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Improving surgical outcome


Improving surgical outcome
The wait times for hip and knee arthroplasty procedures often exceed six to 12 months. This time can be used to strategically prepare the body to maximize the best possible outcome postsurgery.

January 12, 2011  By Massage Therapy Canada

Jan. 11, 2011 – Hip and knee arthroplasty has become one of the most common orthopedic procedures in our aging population. The wait times for these procedures often exceed six to 12 months. This time can be used to strategically prepare the body to maximize the best possible outcome postsurgery.

One of the most successful strategies for improved outcome, especially in arthroplasty, is to advise a patient to lose weight if needed; and to recommend exercise that will keep the involved muscles strong, flexible, and ready to endure the rehabilitation required post surgery. What is often not addressed is the nutritional status of the perioperative patient. A diet deficient in protein, vitamins, and minerals may impede tissue/bone repair and remodelling, and may negatively affect wound healing and result in a less than optimal surgical outcome.

A recent study reported in The Journal of Bone and Joint Surgery noted a vitamin D deficiency in 50 per cent of patients undergoing orthopedic surgery. Vitamin D is known to be crucial to bone healing and muscle function and also has a suggested role in immune function. It is essential to correct any deficiency of this nutrient prior to surgery. Depending on how deficient a person is, using 2,000 to 4,000IU daily should correct this deficiency in most cases. Most bone remodelling and bone tissue formation, as part of the healing process, occurs at two to four weeks post surgery. Therefore, this is a critical time when the body requires adequate vitamin D.

Other nutrients to consider for their role, specifically in tissue formation, bone remodelling and wound healing, include:


Vitamin A may enhance healing in the early inflammatory phase by activating monocytes and macrophages at the wound site. Vitamin A also improves epithelial formation, bone formation and cellular differentiation, and stimulates the immune response. Prior to surgery, patients who are known to be depleted in vitamin A, are immune compromised, have been treated with steroids,or have fractures, tendon damage or sepsis, may all benefit from vitamin A supplementation. Although there is some reluctance to supplement due to toxicity, most toxicity cases reported exceed dosing of 50,000 IU over a period of weeks to years. Using 25,000 international units (IU) for a short period of time, for most patients, does not appear to pose any risk of toxicity.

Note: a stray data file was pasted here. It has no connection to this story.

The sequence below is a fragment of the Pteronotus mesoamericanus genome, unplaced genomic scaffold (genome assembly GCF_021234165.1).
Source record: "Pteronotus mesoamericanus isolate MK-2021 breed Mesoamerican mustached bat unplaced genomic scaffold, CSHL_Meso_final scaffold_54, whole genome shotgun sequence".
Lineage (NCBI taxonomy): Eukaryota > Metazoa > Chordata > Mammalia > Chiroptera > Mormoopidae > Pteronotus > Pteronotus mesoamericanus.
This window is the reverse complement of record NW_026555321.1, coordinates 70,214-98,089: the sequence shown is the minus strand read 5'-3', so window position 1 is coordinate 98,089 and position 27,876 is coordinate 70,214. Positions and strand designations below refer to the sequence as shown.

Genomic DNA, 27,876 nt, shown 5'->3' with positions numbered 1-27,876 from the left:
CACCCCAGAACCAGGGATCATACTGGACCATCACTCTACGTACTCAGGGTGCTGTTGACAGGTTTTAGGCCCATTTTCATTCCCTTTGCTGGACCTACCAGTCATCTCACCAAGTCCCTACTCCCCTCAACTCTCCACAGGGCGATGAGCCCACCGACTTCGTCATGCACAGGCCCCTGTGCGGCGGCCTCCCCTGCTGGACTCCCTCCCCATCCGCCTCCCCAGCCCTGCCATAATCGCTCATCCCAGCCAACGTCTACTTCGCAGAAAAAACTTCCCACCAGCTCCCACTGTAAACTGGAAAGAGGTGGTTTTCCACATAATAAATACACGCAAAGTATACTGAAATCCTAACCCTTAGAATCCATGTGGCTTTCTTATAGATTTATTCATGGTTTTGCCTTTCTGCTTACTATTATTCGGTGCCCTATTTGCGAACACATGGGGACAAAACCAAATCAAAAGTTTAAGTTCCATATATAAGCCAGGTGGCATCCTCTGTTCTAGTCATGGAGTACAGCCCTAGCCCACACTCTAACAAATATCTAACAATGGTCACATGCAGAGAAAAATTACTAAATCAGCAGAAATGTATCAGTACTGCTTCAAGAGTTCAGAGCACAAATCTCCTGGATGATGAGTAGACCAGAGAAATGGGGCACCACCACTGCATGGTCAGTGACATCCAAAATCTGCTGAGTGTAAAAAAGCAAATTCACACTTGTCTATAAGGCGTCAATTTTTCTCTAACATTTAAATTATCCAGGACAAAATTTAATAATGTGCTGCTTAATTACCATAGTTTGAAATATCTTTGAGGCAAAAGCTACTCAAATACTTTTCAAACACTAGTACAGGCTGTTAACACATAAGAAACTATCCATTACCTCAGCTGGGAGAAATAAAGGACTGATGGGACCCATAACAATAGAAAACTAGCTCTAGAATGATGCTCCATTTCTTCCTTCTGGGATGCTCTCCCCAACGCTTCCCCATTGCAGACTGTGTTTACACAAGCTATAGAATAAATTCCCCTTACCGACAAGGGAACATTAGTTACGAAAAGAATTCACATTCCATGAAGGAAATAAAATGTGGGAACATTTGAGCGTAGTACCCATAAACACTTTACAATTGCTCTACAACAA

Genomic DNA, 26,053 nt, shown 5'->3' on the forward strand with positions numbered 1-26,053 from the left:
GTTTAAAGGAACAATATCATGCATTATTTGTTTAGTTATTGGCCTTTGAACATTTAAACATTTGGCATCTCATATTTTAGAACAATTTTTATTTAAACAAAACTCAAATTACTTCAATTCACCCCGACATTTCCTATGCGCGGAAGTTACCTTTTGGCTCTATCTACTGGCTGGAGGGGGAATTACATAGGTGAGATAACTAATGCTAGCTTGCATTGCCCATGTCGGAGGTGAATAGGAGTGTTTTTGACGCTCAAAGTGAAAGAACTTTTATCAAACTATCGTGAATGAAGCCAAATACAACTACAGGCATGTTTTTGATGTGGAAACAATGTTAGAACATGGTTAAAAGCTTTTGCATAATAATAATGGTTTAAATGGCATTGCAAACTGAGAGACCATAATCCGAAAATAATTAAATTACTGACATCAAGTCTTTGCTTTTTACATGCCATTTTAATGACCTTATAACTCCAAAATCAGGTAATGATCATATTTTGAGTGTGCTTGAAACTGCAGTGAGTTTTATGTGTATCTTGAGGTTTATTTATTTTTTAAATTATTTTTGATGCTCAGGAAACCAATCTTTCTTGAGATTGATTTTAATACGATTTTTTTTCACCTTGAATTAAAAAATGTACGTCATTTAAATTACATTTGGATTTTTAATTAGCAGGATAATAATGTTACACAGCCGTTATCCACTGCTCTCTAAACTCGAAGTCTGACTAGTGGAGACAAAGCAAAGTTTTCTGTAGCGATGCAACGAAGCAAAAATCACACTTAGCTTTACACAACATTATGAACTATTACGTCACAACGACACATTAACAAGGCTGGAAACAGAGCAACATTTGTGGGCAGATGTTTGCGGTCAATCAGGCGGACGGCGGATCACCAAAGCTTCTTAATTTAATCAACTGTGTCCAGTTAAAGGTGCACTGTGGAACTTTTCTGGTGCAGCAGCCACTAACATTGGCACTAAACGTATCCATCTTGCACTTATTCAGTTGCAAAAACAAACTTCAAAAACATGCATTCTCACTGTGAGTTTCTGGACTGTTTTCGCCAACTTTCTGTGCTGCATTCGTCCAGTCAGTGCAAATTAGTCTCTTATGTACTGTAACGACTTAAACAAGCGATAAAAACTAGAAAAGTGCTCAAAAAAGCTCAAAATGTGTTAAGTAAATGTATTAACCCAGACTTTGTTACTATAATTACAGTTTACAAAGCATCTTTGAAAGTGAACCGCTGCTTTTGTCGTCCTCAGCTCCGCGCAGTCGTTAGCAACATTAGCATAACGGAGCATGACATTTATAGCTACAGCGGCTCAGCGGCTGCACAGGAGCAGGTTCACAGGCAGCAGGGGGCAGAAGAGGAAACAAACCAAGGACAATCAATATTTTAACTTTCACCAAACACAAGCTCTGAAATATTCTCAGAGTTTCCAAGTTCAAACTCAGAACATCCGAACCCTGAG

This is a key component in the cellular matrix of skin, bone, capillaries, and connective tissue and is an essential cofactor in collagen formation. Vitamin C stimulates neutrophil function, increases angiogenesis and acts as a powerful antioxidant. Supplementation of one to two grams may positively affect wound healing and collagen formation. Considering the safety profile of vitamin C, this dosing is conservative and may be increased based on the metabolic needs of the patient.


Copper is an important mineral cofactor for the enzymes involved in the cross linking of collagen and elastin. It is also imperative for repair and maintenance of bone formation and influences fracture healing time.

Plasma levels of copper drop rapidly after surgery. It is important to note both high levels of zinc and vitamin C can decrease copper absorption. The optimal ratio of zinc to copper is 10:1. In most cases if zinc is supplemented at 30 mg, copper would be dosed at 3 mg. Although copper toxicity is rare and 10 mg is considered safe, it can cause nausea at doses of 60 mg or higher. It is best for the average person to stay close to the 3 mg/day for supplementation.